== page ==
At the same time, the systematic risks should be minimized by closely monitoring both the macroeconomic indicators and business performance indicators like revenue/employee, debt/income among other metrics. The founders must check whether the sectors they operate in are getting affected and to what extent. Positive diversifying can play an instrumental role in helping startups to land on their feet. Bangladeshi ridesharing platform Pathao has recently relaunched its delivery service Pathao Tong and partnered with Shwapno to deliver goods to consumers’ doorstep, while online service marketplace Sheba.xyz has started a fund named “mission save Bangladesh” for the underprivileged and those who are deemed most at risk from the coronavirus in partnership with The Daily Star and Samakal.

    Do not let the deal flow dry up – look for alternative funding sources like Impact Investments

    Our survey with startup founders shows that early stage companies are the immediate sufferers in the current scenario. Funding opportunities have dried up in the short-term, and perhaps for the rest of the year. Many startups will fail, unless they are able to solve their immediate cash flow deficit. Even in the most “normal” of circumstances, startups move fast and fail fast. The COVID-19 crisis has put the startup ecosystem at the brink of collapse.

    If we take a look at the 2008 financial crisis, we can observe the VC investment trend during a bear market. VCs invested around USD 3.5 Bn per quarter in seed, A, B and C rounds during 2006 which grew to USD 5 Bn per quarter in 2007 and early 2008. Then the investment velocity dropped by half to USD 2.9 Bn, USD 2.7 Bn and USD 2.3 Bn in the quarters following the crash. In the second quarter of 2010, the market finally bounced back. Seed was the fastest to recover while series C was the slowest. The long eight quarter rebound time might have worked in a recession-struck market but can take even longer in a post-pandemic world.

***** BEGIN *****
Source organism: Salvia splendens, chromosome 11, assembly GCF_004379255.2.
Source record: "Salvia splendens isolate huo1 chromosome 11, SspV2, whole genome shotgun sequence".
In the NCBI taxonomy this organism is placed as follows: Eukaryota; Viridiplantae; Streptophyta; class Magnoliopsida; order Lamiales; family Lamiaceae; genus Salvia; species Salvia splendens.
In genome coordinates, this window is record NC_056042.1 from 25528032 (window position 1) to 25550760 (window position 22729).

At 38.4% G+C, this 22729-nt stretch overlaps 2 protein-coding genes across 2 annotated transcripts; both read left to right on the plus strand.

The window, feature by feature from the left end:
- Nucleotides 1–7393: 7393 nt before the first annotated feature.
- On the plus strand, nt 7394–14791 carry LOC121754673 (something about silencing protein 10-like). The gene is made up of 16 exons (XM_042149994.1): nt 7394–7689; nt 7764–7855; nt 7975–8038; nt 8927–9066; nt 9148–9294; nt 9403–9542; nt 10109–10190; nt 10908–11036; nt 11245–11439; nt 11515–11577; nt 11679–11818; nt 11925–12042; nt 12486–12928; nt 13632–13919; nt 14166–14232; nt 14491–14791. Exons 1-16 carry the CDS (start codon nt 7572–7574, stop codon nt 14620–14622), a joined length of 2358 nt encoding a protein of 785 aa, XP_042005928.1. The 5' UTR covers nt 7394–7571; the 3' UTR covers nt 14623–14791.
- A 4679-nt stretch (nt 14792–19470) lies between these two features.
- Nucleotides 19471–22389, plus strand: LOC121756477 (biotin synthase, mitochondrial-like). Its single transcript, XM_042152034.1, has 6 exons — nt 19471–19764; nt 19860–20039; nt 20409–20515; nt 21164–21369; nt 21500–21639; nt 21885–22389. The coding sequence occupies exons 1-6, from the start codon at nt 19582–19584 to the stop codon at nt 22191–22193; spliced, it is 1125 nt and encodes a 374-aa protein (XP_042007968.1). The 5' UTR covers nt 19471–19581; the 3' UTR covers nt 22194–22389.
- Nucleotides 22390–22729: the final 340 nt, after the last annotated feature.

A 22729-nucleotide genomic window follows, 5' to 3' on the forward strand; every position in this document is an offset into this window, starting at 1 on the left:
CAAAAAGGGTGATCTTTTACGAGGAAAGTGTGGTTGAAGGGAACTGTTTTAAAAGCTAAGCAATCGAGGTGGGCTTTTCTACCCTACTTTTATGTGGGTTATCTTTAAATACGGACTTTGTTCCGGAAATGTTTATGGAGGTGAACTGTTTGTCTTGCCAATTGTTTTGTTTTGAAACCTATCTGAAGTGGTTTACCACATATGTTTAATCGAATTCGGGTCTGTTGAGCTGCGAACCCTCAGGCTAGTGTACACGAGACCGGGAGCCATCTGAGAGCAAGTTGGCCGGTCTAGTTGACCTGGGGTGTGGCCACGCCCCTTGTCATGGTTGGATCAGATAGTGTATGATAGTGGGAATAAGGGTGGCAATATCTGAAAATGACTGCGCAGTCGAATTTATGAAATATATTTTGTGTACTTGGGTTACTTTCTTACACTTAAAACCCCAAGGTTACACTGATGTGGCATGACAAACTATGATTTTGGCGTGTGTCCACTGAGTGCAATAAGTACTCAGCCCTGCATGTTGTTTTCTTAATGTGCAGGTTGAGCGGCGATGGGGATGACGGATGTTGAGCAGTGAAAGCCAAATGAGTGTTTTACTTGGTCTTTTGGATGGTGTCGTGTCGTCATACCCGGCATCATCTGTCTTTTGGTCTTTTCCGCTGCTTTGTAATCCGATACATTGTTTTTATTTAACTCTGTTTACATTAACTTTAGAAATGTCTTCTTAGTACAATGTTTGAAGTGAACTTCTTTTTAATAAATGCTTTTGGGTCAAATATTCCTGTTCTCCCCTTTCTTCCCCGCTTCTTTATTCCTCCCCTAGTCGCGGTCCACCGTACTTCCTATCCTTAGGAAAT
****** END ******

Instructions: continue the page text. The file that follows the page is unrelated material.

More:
Source: Tomas Tunguz, venture capitalist at Redpoint Ventures

    Fundraising was tough enough as it is, and with COVID-19, many will either a) not be able to fundraise, or b) have their earlier commitments withdrawn. Additionally in a recessionary environment, foreign capital will focus first into countries they already have operations first before Bangladesh which is a new country for most.

    Bangladeshi startups should optimize their runways at these trying times to keep the existing investors motivated. Second step should be to keep looking for new sources. Going after impact investments like catalytic fund or matching fund could be a timely option for early stage startups. In a pandemic struck market, getting access to a patient capital can only help the startups buy more time. Recently, a catalytic fund named Biniyog Briddhi has been launched in the country powered by the Swiss Agency for Development and Cooperation and Roots of Impact, and implemented by LightCastle Partners. The fund aims to both train, finance and advocate impact investors and enterprises through Impact Ready Matching Fund (IRMF up to USD 100K) and Social Impact Incentives (SIINC up to USD 250K). (details) Additionally, programmes like UNDP Youth Co-Lab with a strong impact focus can be reached by early stage startups.

    To spend or not to spend

    Globally startups are slashing ad budgets, giving away products, and using content to stay connected with shoppers. The situation should not be different in Bangladesh. These work from home days are perfect for differentiating resources that are absolute musts from resources that are just nice to have.

    Recently Airbnb has suspended its marketing activities to save USD 800 Mn and the CEO has promised to spend USD 250 Mn to reimburse hosts for cancelled bookings. If the lockdown persists for an extended period of time, startups in Bangladesh can also look into measures to cut expenses. Getting rid of a high maintenance office, telling employees to use their own resources rather than company laptops, organizing webinars instead of events, arranging virtual meetings instead of physical ones, using digital marketing methods instead of expensive advertising are some of the most common ways to keep the cost minimal even when the lockdown is lifted.

    The most crucial decision: Human capital management